I thanked her and ended the call without a promise, hung up the phone, and conjured up a black cloud of indignation to hang over my desk for the duration of the frustrating day. Should I have been grateful folks went to these lengths to include me? Perhaps. But I wasn’t. I was offended by the whole thing. Instead of musing Wow, these people really care about me, I fumed Why will no one respect my choices?

I resented the implication that being vegan is the equivalent of having a disability. I resented strangers knowing my business. I resented members of my inner circle sharing my business with strangers. At one point I coached myself that I was overreacting. Then I coached myself I was allowed to feel all of my feelings, not only the socially acceptable ones.

I didn’t go get my special needs food. I didn’t join in the potluck. I dug my heels in and stayed at work like I said I would and took care of business like I said I would. When the group returned from their feast someone delivered my disability dish to me, clearly marked with my name and the word VEGAN. My foodbearer also recounted a conversation in which it was confirmed yet again that this dish was indeed vegan and not vegetarian. It sat uneaten on my desk until the end of the day. In the meantime it attracted gawkers like a freak show at a carnival. People wanted to come by and see the weirdo vegan food.

They peered at it through the transparent plastic barrier and asked questions about it. What is it made of, where did it come from, what kind of ______ is that? They asked if they could smell it. They removed the cover and sniffed it. I offered to let them taste it and got fast firm refusals from horrified faces, of course. And then the litany of run-of-the-mill vegan questions — can you eat this, can you eat that, etc. Well, what can you eat? And then the companion commentary — 50 variations of “I could never do that.” And all the while I cannot stop seething internally that I did not ask for this and in fact, tried to prevent it. In advance. Nicely. And this is what I get for being nice.

I hear the other voices in my head telling me that folks were just trying to do something nice for me. I get that. But there’s a voice in there also trying to be heard above all the Nice Girl admonitions. It’s the voice of the girl tired of having her choices overruled by others for their own fucking benefit. So they could feel good about what they did for me when I asked them not to do it. It’s the voice of the girl desperate to be valid and correct about her own body and her own participation in social functions.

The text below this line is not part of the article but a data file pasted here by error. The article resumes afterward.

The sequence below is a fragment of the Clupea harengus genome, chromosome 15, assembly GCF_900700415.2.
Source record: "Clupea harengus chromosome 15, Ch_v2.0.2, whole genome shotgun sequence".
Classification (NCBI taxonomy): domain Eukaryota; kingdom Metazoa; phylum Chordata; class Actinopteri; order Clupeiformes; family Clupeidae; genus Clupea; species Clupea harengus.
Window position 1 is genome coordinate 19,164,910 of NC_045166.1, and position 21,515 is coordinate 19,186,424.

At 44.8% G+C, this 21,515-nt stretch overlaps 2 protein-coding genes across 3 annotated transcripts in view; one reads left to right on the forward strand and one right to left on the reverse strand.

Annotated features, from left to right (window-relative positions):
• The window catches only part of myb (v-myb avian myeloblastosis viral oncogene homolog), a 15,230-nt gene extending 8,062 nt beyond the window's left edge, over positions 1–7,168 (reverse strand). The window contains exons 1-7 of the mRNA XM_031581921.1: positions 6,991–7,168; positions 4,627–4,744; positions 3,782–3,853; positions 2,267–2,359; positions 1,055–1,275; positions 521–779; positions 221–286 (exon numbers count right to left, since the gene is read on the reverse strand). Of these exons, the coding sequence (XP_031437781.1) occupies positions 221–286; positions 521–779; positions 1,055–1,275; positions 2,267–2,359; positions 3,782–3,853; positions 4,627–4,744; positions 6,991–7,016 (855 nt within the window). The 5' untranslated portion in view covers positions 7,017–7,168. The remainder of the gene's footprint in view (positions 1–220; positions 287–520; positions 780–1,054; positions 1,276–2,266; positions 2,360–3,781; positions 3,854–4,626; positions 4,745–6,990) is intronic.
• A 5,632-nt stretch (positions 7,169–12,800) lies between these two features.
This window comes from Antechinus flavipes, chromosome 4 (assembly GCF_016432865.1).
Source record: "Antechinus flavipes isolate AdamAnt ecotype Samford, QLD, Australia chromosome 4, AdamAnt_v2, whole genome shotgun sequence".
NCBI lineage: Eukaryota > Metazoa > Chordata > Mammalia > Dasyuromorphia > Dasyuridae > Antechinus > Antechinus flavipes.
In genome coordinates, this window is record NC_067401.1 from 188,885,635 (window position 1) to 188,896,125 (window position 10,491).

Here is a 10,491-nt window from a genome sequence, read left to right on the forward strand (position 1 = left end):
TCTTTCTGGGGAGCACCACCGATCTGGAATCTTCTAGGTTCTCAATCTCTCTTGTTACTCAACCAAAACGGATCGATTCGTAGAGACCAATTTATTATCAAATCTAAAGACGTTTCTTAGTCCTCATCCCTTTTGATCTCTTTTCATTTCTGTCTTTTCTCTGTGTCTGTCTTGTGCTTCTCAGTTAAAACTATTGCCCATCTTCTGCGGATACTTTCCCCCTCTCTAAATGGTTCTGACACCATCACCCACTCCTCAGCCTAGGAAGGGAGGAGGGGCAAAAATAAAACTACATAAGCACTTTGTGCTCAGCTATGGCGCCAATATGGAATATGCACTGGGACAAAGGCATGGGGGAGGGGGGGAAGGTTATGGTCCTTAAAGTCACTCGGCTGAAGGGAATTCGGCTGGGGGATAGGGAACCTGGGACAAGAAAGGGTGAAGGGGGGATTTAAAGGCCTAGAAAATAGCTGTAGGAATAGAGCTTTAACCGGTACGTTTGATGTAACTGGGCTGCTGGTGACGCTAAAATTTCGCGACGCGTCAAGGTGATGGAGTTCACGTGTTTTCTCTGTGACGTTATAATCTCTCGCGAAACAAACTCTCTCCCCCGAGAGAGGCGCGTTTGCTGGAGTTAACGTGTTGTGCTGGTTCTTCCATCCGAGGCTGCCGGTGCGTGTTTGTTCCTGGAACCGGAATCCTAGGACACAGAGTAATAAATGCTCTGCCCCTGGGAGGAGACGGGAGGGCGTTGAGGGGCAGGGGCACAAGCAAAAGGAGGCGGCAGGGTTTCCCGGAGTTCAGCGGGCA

She spoke up in her own best interest and her voice was ignored. Her voice was disregarded. Her desires and preferences were set aside in favor of mob rule. Now she’s supposed to hush her protests because that’s what expected of her when people dress up their tyranny in the costume of good intentions? She wants to scream, No means NO! She wants to use the word tyranny about a potluck. She wants to be allowed to be angry at Southern hospitality. She wants to be unreasonable and be rude and be HEARD, goddammit, because good manners got her ignored and now she’s supposed to be humble, compliant, and fucking grateful?

Kiss my ass. My angry vegan bitch ass. I’m not sorry. I’m not thankful. I am civilly disobedient. I am righteously indignant. In my mind I am flinging this Persuasion Pasta across the hall for the fucking principle of self-governing my own lunch, and in direct protest of those who want to feel like they’ve done a good deed by countermanding my sovereignty. I am FINISHED with Thanksgiving. I hate this bullshit and the lifelong fantasy of a ritual myth turned into a communal covenant of comportment. Fuck this. Forever. I’ve been pushed too far and now I’m done.

I’m giving myself permission to overreact. Permission to choose this as my line in the sand — given. Permission to over-dramatize and lay down a sweeping, disproportionate response — granted. I rebuke this mandatory holiday observance. Henceforth I shall take vacation at American Thanksgiving. I shall take it alone and I shall have my peace on my terms because this is apparently the only way my terms will ever matter. So feast away, motherfuckers. Suck your turkey bones and slurp your gravy and sleep it off and wake up tomorrow feel satisfied with yourselves. You have shit on my freedom for the last time.

— Mercy